Evidentiary instructions improve mock juror assessment of feature-comparison evidence

Eva Ribbers, Marika Henneberg

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Feature-comparison evidence has been introduced in court without sufficient scientific validation and has been at the heart of numerous miscarriages of justice. Juror assessment of such evidence and the efficacy of evidentiary instructions were examined through a mock jury experiment with case reports featuring either central or peripheral feature-comparison evidence. In a case-control design (N = 174), the test group was exposed to an evidentiary instruction about the ear print evidence presented in the first case report (adapted from R v Dallagher [2002] EWCA Crim 1903) whereas the control group did not receive such an instruction. The provision of this instruction resulted in a significant decrease in verdict severity with a large effect size. For the second case report (based on R v George (Barry) [2007] EWCA Crim 2722), all subjects were asked to return verdicts based on circumstantial evidence, gunpowder residue evidence and an evidentiary instruction about that gunpowder residue evidence. Verdict severity increased significantly after the provision of gunpowder residue evidence, followed by a subsequent reduction in verdict severity after the introduction of an evidentiary instruction. Furthermore, there was a significant difference in verdict severity between the test and control group, suggesting that the test group exhibited a scepticism effect brought about by the initial evidentiary instruction about ear print evidence. This study demonstrates that although mock jurors consider feature-comparison evidence a convincing indicator of guilt, the provision of an evidentiary instruction has the potential to educate jurors about the limitations of such evidence.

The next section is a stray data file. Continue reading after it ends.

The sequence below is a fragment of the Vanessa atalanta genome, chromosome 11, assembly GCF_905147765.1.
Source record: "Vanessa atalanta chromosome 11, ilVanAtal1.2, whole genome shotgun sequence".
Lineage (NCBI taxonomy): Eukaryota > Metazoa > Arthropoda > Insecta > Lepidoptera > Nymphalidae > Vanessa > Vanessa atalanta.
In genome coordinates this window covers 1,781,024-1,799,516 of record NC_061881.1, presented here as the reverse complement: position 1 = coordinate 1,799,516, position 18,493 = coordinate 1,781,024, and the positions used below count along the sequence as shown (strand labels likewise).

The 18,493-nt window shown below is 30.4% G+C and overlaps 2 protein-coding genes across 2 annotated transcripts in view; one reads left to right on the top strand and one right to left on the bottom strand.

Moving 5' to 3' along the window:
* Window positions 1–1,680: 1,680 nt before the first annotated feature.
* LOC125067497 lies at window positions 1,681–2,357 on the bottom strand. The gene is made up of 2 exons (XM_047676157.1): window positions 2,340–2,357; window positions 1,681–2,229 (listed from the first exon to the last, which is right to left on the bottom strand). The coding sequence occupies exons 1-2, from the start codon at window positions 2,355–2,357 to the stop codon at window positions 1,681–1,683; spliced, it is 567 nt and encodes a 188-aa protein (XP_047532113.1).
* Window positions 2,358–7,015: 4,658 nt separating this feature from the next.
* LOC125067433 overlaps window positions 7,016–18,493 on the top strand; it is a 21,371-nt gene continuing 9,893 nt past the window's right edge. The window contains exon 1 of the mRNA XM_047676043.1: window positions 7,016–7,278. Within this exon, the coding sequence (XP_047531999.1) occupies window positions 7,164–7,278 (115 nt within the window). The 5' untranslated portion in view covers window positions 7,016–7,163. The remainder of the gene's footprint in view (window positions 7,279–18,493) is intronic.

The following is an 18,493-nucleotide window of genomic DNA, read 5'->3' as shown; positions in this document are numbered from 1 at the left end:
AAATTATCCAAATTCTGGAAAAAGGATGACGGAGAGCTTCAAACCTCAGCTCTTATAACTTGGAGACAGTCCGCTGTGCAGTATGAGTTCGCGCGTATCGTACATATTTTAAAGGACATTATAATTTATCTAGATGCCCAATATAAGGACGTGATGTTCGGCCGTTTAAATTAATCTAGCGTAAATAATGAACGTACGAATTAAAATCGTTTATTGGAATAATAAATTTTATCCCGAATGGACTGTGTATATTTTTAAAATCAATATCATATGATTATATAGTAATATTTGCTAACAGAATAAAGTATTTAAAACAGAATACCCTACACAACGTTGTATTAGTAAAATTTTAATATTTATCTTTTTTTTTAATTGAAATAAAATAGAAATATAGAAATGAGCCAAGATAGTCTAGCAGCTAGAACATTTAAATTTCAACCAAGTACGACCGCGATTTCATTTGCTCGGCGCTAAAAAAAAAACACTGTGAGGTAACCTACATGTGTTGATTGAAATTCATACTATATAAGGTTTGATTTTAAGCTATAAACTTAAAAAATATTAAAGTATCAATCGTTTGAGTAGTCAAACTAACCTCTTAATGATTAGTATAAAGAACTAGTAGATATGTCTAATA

Original languageEnglish
Pages (from-to)262-288
Number of pages26
JournalInternational Journal of Evidence and Proof
Issue number3
Early online date2 Aug 2018
Publication statusPublished - Aug 2018


  • decision making
  • scientific evidence
  • juries
  • forensic science
  • feature comparison
  • evidentiary instruction
  • evidence comprehension


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